Standard of Care in Anticoagulation Therapy


Manesh Patel, MD: What is the standard of care, and how do we get people to take really high-quality information and turn it into the standard of care?

Robert M. Califf, MD, MACC: Let me just pick on our profession for 1 second. We have a little tool at Verily that emanates from the architecture of Google search, so we can compare guideline recommendations very quickly, actually applied to a population of patients and what they’re getting. What really frustrated our engineers when they first looked at it is that the eminent authorities that make up the guidelines disagreed with one another a very high proportion of the time. We say, “Why don’t people believe the guidelines?” And then you say, “Wait a minute. It depends on which guidelines you look at and the different recommendations.” We have a professional responsibility to begin to harmonize better.

Manesh Patel, MD: Your point is very well taken, that 1 way to get past the standard of care is to agree on what’s the standard of care across multiple guidelines, whether European or in the US or other ways. I guess the first step for me is that they all agree you should be treating that AFib [atrial fibrillation] patient, and they all seem to agree that these drugs should be that. Maybe I’ll ask you, Sean. In our current practice, what is the current standard of care inpatient for somebody who comes with AFib? What do you do with the new drugs when somebody comes in? Do you continue them unless a procedure is done? Walk us through how you think about that.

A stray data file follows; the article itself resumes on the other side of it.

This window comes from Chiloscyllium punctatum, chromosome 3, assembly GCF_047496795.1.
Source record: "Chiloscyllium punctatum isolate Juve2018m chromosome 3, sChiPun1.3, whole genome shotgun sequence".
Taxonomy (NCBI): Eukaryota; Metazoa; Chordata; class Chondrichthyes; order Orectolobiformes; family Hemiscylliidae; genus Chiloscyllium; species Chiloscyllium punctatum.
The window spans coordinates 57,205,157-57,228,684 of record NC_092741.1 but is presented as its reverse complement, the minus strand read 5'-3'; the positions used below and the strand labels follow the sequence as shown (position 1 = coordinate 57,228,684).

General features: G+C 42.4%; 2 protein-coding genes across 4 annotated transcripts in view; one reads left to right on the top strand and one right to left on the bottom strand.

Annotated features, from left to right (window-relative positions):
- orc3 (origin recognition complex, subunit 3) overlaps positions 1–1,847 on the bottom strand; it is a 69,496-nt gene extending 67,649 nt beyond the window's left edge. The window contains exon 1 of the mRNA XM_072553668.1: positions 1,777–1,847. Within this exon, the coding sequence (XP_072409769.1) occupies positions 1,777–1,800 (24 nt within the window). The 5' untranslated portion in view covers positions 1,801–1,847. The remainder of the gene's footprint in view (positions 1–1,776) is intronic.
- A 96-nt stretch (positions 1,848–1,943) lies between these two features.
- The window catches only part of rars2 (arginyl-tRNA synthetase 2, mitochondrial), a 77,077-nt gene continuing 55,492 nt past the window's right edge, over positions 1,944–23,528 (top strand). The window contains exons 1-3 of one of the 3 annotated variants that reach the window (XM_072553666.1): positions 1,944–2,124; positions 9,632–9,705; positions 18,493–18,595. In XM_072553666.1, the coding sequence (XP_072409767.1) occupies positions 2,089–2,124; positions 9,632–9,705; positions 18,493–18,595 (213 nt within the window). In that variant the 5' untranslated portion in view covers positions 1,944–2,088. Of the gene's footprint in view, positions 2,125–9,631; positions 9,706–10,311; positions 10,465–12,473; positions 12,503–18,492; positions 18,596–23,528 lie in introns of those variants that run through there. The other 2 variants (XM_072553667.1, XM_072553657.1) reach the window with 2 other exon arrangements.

Sean D. Pokorney, MD: It’s a really important question. The inpatient hospitalizations are really a critical time point to impact a patient’s care from a couple of different perspectives. No. 1, it’s a time where the patients are highly engaged in their health. They’re not focused on everything else that’s going on in the outpatient setting. It’s a great opportunity to address underuse and really emphasize to patients at a time when they’re focused on the health and they’re engaged, what the importance is of getting these patients on treatment and getting them on NOAC [new oral anticoagulant] therapy.

In addition to that, to your point, what do you do if patients come into the hospital on therapy? I think the key is really to continue it. Unless there is a clear procedure that’s coming during the hospitalization, a medication that should be continued. When you look at what the stop times need to be to pursue procedures—for a minimally invasive procedure, 24 hours; for a larger surgical procedure, 48 hours, and the drug is out of their system. What we see a lot of times is that patients come into the hospital, and the medications are stopped because people are saying it’s theoretically possible that somebody could have a procedure at some point. Sometimes they don’t even get restarted.

There are a lot of concerns around transitions of care. We’ve been trying to address this in the QUANTUM AF trial, where we’re targeting just this issue and trying to get patients on treatment while they’re in the hospital. I think making sure that patients stay on treatment in the hospital and at least receive treatment prior to discharge is key. We have other good data from chronic medical therapy showing that when patients are treated in the hospital with the medication, they’re more likely to fill that prescription when they leave the hospital and continue that therapy after discharge.

Manesh Patel, MD: That’s a teachable moment. Try to get them while you can teach them.

Transcript edited for clarity.

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